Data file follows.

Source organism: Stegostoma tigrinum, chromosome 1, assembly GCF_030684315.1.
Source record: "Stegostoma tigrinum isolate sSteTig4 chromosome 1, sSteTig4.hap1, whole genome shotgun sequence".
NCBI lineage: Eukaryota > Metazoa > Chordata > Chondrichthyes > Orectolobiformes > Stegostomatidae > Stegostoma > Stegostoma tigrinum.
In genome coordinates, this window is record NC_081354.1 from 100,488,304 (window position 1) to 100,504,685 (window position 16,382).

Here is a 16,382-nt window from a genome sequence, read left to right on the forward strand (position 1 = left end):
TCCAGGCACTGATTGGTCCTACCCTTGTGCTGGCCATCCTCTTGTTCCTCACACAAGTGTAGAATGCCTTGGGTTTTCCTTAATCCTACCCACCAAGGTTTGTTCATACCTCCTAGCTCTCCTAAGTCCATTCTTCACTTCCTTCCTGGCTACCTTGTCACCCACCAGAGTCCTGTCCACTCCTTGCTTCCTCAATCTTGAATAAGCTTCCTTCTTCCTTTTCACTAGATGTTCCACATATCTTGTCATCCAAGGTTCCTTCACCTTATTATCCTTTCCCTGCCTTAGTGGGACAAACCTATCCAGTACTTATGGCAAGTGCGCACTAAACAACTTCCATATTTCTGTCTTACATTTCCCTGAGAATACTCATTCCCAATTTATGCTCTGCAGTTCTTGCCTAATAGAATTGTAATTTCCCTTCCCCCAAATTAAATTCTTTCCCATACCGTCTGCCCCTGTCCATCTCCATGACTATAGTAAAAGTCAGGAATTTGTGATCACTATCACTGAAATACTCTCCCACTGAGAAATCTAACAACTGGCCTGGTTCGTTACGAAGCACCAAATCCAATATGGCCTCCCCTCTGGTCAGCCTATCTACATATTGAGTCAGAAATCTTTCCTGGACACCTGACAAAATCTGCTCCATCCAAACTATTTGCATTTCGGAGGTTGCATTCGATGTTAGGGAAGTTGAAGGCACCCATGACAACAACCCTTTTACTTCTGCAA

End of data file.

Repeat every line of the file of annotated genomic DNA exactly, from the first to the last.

Source organism: Stegostoma tigrinum, chromosome 1, assembly GCF_030684315.1.
Source record: "Stegostoma tigrinum isolate sSteTig4 chromosome 1, sSteTig4.hap1, whole genome shotgun sequence".
NCBI lineage: Eukaryota > Metazoa > Chordata > Chondrichthyes > Orectolobiformes > Stegostomatidae > Stegostoma > Stegostoma tigrinum.
In genome coordinates, this window is record NC_081354.1 from 100,488,304 (window position 1) to 100,504,685 (window position 16,382).

Here is a 16,382-nt window from a genome sequence, read left to right on the forward strand (position 1 = left end):
TCCAGGCACTGATTGGTCCTACCCTTGTGCTGGCCATCCTCTTGTTCCTCACACAAGTGTAGAATGCCTTGGGTTTTCCTTAATCCTACCCACCAAGGTTTGTTCATACCTCCTAGCTCTCCTAAGTCCATTCTTCACTTCCTTCCTGGCTACCTTGTCACCCACCAGAGTCCTGTCCACTCCTTGCTTCCTCAATCTTGAATAAGCTTCCTTCTTCCTTTTCACTAGATGTTCCACATATCTTGTCATCCAAGGTTCCTTCACCTTATTATCCTTTCCCTGCCTTAGTGGGACAAACCTATCCAGTACTTATGGCAAGTGCGCACTAAACAACTTCCATATTTCTGTCTTACATTTCCCTGAGAATACTCATTCCCAATTTATGCTCTGCAGTTCTTGCCTAATAGAATTGTAATTTCCCTTCCCCCAAATTAAATTCTTTCCCATACCGTCTGCCCCTGTCCATCTCCATGACTATAGTAAAAGTCAGGAATTTGTGATCACTATCACTGAAATACTCTCCCACTGAGAAATCTAACAACTGGCCTGGTTCGTTACGAAGCACCAAATCCAATATGGCCTCCCCTCTGGTCAGCCTATCTACATATTGAGTCAGAAATCTTTCCTGGACACCTGACAAAATCTGCTCCATCCAAACTATTTGCATTTCGGAGGTTGCATTCGATGTTAGGGAAGTTGAAGGCACCCATGACAACAACCCTTTTACTTCTGCAA